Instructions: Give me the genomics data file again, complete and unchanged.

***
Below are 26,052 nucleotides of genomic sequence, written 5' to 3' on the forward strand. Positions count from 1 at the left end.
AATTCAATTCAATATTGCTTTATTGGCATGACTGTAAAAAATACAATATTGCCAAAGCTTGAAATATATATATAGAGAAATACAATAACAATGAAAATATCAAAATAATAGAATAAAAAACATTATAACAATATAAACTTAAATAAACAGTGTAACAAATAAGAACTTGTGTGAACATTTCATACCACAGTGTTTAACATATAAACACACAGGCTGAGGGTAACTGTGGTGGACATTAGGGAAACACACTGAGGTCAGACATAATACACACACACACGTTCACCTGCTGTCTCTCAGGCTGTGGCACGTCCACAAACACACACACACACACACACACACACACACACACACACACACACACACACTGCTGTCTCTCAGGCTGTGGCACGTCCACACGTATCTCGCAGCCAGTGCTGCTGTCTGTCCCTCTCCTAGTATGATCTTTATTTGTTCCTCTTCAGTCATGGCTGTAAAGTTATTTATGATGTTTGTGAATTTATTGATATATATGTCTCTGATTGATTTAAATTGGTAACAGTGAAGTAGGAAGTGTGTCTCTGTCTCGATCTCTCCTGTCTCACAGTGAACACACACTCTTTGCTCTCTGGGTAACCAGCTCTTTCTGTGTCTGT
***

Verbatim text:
Below are 26,052 nucleotides of genomic sequence, written 5' to 3' on the forward strand. Positions count from 1 at the left end.
AATTCAATTCAATATTGCTTTATTGGCATGACTGTAAAAAATACAATATTGCCAAAGCTTGAAATATATATATAGAGAAATACAATAACAATGAAAATATCAAAATAATAGAATAAAAAACATTATAACAATATAAACTTAAATAAACAGTGTAACAAATAAGAACTTGTGTGAACATTTCATACCACAGTGTTTAACATATAAACACACAGGCTGAGGGTAACTGTGGTGGACATTAGGGAAACACACTGAGGTCAGACATAATACACACACACACGTTCACCTGCTGTCTCTCAGGCTGTGGCACGTCCACAAACACACACACACACACACACACACACACACACACACACACACACACACACTGCTGTCTCTCAGGCTGTGGCACGTCCACACGTATCTCGCAGCCAGTGCTGCTGTCTGTCCCTCTCCTAGTATGATCTTTATTTGTTCCTCTTCAGTCATGGCTGTAAAGTTATTTATGATGTTTGTGAATTTATTGATATATATGTCTCTGATTGATTTAAATTGGTAACAGTGAAGTAGGAAGTGTGTCTCTGTCTCGATCTCTCCTGTCTCACAGTGAACACACACTCTTTGCTCTCTGGGTAACCAGCTCTTTCTGTGTCTGT